TSU scientists and their colleagues from the Siberian State Medical University and Leiden University Medical Center (Netherlands) are exploring new methods of non-invasive diagnosis of bile duct cancer (cholangiocarcinoma).
Scientists investigate the products of human metabolism, metabolites. The set of metabolites, the metabolome, is a reflection of the individual characteristics (phenotype) of the body, and therefore an important source of information for predicting clinical complications of various diseases, in particular parasitic infection. The use of modern analytical methods, mass spectrometry and nuclear magnetic resonance (NMR), allows assessing even the smallest changes in the metabolome phenotype.
- Modern knowledge of the metabolic characteristics of infections caused by parasitic helminths is very fragmented and we have even less information about helminth-induced cancer - said Daria Kokova, an employee of the TSU Laboratory for Clinical Metabolomics. - At the same time, there is strong evidence that various helminths have different effects on the host organism and its metabolome.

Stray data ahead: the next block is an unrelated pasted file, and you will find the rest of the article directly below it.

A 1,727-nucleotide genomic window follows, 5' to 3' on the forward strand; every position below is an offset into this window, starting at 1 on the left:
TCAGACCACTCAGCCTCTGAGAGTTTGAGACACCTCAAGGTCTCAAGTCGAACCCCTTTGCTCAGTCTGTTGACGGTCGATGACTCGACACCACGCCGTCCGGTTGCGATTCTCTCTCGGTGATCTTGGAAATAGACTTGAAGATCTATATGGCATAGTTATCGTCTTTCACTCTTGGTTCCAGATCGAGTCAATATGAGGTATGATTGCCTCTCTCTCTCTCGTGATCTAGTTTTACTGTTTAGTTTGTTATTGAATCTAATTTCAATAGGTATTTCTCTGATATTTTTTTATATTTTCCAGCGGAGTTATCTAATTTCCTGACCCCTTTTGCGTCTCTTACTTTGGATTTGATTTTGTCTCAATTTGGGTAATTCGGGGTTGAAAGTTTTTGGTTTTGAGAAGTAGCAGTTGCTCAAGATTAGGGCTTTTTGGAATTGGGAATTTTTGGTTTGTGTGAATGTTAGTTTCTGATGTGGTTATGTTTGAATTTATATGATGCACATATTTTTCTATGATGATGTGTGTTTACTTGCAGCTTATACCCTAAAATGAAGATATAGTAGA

During the first year of the project, scientists have investigated patients suffering from opisthorchiasis and healthy volunteers. The researchers worked with a variety of biological materials, but preference was given to the samples that can be fenced in a non-invasive way. In particular, a simple method was developed for the analysis of fecal material (one of the main models in parasitology) that allows the identification of more than 60 metabolites.
The scientists were able to identify 11 of the total number of metabolites that could explain interactions between bile duct cancer (cholangiocarcinoma) and opisthorchiasis caused by helminths, such as for example Siberian trematode (Opisthorchis felineus). Now, with the participation of SSMU some patients are being recruited to confirm the results and search for metabolic patterns characteristic of cancer caused by helminth infection. It is planned to investigate about 350 people with cholangiocarcinoma.
- The project has long-term prospects: we are planning to create the first Siberian centre for metabolic phenotyping, the purpose of which will be the integrated assessment of the health of people living in the region, and their risks, - says Oleg Mayboroda, the project manager, head of the Laboratory for Clinical Metabolomics.
The project is a part of the initiatives of the international Tomsk Opisthorchiasis Consortium (TOPIC). It is designed for two years, implemented with support from the TSU Academic D.I. Mendeleev Fund Programme, and should be completed in 2016. Articles in the journals European Journal of Cancer Supplements, International Journal for Parasitology, and Journal of Proteome Research have been published on the project. The scientists are now also preparing a number of additional publications.